Keep Your Hunting Dog Safe in The Field
Would you know what to do in case disaster struck while out in the field with your hunting or sporting dog? Despite the resiliency of most hunting/sporting breeds, these pets often encounter a unique set of threats when out on a hunt or in the field with their owners. Listed below are canine first aid tips, including how to put together a pet first aid kit.
Assembling a K9 First Aid Kit
What items belong in a dog first aid kit? A good rule of thumb is that canine first aid is similar to human first aid, and many injuries or illnesses can be treated similarly. The bare necessities of any good kit includes:
-a first aid guide
-triple antibiotic ointment
-veterinary self-cling wrap
-material for splint
Additional items specifically geared towards field dogs include:
-pad healing product to protect paw abrasions
-insecticidal ear wash
-needle nose pliers
There are also several excellent pre-assembled Dog Specific First-Aid Kits on the market.
First Aid in the Field
A field emergency requires immediate attention and quick-thinking. Take the necessary time to stabilize your dog, but then seek professional help as quickly as possible. Listed below are common emergencies and how to treat them.
Especially on warm days, dehydration can hit field dogs who are too excited (or too focused on their job) to stop and drink water. Signs of dehydration include loss of elasticity in the skin, dry/sticky gums, and thick saliva. In severe cases, the dog may collapse. If you fear your dog may be dehydrated, prepare an electrolyte solution containing 1 liter of water, ½ teaspoon of salt, and 3 tablespoons of sugar. Every 15 minutes, give your dog a ¼ of the solution, continually monitoring symptoms.
A common injury among field dogs is flesh founds, which can arise from any number of sources. The best way to clean a wound is to rinse the area with saline solution (avoid harsh disinfectants, such as hydrogen peroxide or rubbing alcohol, as these may damage the exposed flesh). If no saline solution is available, you can make your own using 1 tablespoon of salt for every gallon of water. Next, apply antibiotic ointment to the wound and cover with gauze and medical tape. If stitches are necessary, do not apply antibiotic ointment to the area but simply clean the wound, cover the injury, and get your dog to the nearest veterinarian immediately.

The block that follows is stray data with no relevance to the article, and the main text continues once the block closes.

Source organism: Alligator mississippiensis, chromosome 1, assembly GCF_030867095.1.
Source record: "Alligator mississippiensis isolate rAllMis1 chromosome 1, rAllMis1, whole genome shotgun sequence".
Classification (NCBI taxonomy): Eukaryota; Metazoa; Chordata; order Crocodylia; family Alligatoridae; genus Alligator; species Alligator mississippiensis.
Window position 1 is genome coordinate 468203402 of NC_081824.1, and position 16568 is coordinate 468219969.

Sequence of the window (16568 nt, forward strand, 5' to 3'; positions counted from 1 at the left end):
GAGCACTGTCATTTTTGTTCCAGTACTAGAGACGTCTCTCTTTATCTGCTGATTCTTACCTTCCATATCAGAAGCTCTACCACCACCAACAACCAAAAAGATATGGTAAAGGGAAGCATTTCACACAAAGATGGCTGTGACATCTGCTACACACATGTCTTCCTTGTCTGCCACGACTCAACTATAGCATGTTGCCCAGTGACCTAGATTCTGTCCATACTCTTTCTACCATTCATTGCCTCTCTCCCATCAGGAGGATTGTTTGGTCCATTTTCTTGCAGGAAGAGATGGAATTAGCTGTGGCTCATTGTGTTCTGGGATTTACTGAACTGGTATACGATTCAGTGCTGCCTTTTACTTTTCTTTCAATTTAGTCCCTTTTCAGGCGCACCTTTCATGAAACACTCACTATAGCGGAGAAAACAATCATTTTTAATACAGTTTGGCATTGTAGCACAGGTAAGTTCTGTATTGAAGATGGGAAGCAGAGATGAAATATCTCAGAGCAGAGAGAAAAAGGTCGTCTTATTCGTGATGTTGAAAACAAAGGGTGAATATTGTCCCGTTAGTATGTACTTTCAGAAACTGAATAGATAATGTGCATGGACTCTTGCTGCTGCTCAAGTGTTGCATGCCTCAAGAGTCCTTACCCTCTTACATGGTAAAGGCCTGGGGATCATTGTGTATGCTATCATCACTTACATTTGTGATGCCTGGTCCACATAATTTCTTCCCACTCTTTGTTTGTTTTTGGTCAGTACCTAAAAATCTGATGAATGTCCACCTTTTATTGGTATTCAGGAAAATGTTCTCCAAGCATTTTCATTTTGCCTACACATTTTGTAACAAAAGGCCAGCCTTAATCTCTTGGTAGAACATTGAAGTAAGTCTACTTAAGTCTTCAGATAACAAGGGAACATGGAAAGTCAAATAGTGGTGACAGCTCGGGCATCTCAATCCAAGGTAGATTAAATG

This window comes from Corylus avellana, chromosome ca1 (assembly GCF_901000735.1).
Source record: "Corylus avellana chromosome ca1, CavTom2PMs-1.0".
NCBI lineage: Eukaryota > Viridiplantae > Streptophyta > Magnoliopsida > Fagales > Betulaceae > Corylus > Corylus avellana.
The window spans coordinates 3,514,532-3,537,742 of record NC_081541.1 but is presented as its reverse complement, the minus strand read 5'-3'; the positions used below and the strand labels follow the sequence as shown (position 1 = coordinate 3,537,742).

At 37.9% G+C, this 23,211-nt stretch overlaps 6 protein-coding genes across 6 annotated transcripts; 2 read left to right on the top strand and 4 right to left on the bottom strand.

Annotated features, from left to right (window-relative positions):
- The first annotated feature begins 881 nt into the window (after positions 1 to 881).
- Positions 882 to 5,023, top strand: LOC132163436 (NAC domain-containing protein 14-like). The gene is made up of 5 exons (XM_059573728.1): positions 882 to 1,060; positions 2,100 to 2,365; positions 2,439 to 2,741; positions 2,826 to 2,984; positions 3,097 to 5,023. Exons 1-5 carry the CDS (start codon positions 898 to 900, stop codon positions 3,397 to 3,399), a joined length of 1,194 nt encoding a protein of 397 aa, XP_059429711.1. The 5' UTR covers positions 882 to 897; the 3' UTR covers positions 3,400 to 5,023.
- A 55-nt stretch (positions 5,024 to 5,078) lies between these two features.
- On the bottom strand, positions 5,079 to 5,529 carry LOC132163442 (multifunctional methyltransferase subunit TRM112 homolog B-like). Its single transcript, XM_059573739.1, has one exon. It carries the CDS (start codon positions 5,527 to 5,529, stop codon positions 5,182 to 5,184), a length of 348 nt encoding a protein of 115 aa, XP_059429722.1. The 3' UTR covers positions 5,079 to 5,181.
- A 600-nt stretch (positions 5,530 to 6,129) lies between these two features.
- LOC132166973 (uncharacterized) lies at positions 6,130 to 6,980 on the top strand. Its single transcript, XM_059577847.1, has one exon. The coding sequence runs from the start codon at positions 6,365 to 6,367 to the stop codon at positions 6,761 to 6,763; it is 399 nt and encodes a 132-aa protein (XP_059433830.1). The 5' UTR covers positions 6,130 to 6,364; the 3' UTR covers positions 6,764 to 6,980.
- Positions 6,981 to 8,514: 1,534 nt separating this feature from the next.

Broken Bone or Sprain
It can be impossible to tell the difference between a sprain, strain, or broken bone without an x-ray, so each injury should be treated similarly until a proper diagnosis can be made. If your dog is limping, unwilling (or unable) to put weight on the affected leg, or has a visibly broken bone, the best course of action is to carefully immobilize the area by making a splint. Common emergency splint material includes cardboard or a rolled up newspaper. Next, tape the splint and then carry your dog (if possible) to the nearest veterinarian. If your dog is in pain, administer the recommended dosage of aspirin. Owners of hunting/sporting dogs may also want to ask their veterinarian for a prescription for Tramadol, which will not only relieve pain, but also induce drowsiness in the dog.
For Information on Pet CPR, visit our previous post.
At HuntEmUp.com, we know sporting dogs. From the time they’re a puppy, through their senior years, we’ll keep you informed on the latest news and information. For more information on Training, Preparing and Caring for your Dogs, read our Hunting and Sporting Dog blog.
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